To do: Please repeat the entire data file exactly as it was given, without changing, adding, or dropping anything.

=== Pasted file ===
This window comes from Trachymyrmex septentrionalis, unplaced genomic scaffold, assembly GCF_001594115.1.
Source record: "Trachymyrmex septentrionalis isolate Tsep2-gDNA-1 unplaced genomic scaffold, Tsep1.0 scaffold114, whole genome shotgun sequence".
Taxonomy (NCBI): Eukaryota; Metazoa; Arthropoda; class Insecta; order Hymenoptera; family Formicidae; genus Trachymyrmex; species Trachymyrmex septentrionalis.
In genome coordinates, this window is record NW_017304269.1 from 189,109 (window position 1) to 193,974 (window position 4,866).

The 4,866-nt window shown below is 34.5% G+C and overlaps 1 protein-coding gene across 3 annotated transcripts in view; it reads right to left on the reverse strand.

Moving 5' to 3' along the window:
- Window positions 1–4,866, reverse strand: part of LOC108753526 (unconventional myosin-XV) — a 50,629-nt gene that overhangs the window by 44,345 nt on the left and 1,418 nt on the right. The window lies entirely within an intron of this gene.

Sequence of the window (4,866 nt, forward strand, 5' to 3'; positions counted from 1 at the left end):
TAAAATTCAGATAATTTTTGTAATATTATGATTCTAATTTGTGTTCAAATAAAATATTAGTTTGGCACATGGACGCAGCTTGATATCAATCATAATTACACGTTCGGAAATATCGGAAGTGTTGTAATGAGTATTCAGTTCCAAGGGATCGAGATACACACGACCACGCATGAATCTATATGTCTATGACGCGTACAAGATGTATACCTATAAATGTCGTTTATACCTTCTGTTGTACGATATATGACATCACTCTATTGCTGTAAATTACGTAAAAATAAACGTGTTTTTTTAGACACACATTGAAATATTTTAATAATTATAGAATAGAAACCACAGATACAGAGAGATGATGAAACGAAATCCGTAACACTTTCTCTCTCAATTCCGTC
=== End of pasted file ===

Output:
This window comes from Trachymyrmex septentrionalis, unplaced genomic scaffold, assembly GCF_001594115.1.
Source record: "Trachymyrmex septentrionalis isolate Tsep2-gDNA-1 unplaced genomic scaffold, Tsep1.0 scaffold114, whole genome shotgun sequence".
Taxonomy (NCBI): Eukaryota; Metazoa; Arthropoda; class Insecta; order Hymenoptera; family Formicidae; genus Trachymyrmex; species Trachymyrmex septentrionalis.
In genome coordinates, this window is record NW_017304269.1 from 189,109 (window position 1) to 193,974 (window position 4,866).

The 4,866-nt window shown below is 34.5% G+C and overlaps 1 protein-coding gene across 3 annotated transcripts in view; it reads right to left on the reverse strand.

Moving 5' to 3' along the window:
- Window positions 1–4,866, reverse strand: part of LOC108753526 (unconventional myosin-XV) — a 50,629-nt gene that overhangs the window by 44,345 nt on the left and 1,418 nt on the right. The window lies entirely within an intron of this gene.

Sequence of the window (4,866 nt, forward strand, 5' to 3'; positions counted from 1 at the left end):
TAAAATTCAGATAATTTTTGTAATATTATGATTCTAATTTGTGTTCAAATAAAATATTAGTTTGGCACATGGACGCAGCTTGATATCAATCATAATTACACGTTCGGAAATATCGGAAGTGTTGTAATGAGTATTCAGTTCCAAGGGATCGAGATACACACGACCACGCATGAATCTATATGTCTATGACGCGTACAAGATGTATACCTATAAATGTCGTTTATACCTTCTGTTGTACGATATATGACATCACTCTATTGCTGTAAATTACGTAAAAATAAACGTGTTTTTTTAGACACACATTGAAATATTTTAATAATTATAGAATAGAAACCACAGATACAGAGAGATGATGAAACGAAATCCGTAACACTTTCTCTCTCAATTCCGTC